The popularity of Blue Planet II will lead to a rise in eco-holidays, according to the Association of British Travel Agents (ABTA) who has predicted that the BCC marine wildlife series will encourage more tourists to visit new destinations as they become aware of the negative impact of overcrowding.
One in four holidaymakers are planning to visit a country they have not been to before in 2018 (27 percent) and almost a third (32 percent) expect to go to a new resort or city due to the increasing awareness of the impact that large numbers of visitors can have on some of the world’s most popular destinations. The BBC programme dedicated the last episode of its most recent series to documenting the impact of humans on the oceans, in particular, the effect of large amounts of discarded plastic.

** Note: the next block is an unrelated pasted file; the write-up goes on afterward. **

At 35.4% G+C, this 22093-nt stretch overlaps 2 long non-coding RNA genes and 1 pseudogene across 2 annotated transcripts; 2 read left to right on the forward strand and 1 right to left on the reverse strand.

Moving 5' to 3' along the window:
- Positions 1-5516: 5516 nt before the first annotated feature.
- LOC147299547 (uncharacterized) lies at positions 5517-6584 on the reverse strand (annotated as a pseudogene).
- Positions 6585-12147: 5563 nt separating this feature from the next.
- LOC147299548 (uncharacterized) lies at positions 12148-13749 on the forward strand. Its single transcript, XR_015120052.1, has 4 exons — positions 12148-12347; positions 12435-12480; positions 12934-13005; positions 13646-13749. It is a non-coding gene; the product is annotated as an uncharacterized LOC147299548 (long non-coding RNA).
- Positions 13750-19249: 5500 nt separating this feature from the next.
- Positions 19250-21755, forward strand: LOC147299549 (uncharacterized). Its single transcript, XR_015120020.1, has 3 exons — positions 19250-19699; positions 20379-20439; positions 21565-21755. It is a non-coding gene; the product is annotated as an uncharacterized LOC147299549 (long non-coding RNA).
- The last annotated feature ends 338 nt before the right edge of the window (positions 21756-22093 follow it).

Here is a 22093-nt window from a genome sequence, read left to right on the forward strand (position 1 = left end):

Responsible tourism will also be a key trend next year, with more initiatives such as carbon-neutral group tours and the banning of plastics from beaches. The welfare of animals has also become a mainstream issue for travel companies including British global travel company, Thomas Cook which has taken the initial step of dropping some of their swimming with dolphins activities from their programme, but they have yet to clarify whether they intend to make this company policy across the board or only selected attractions.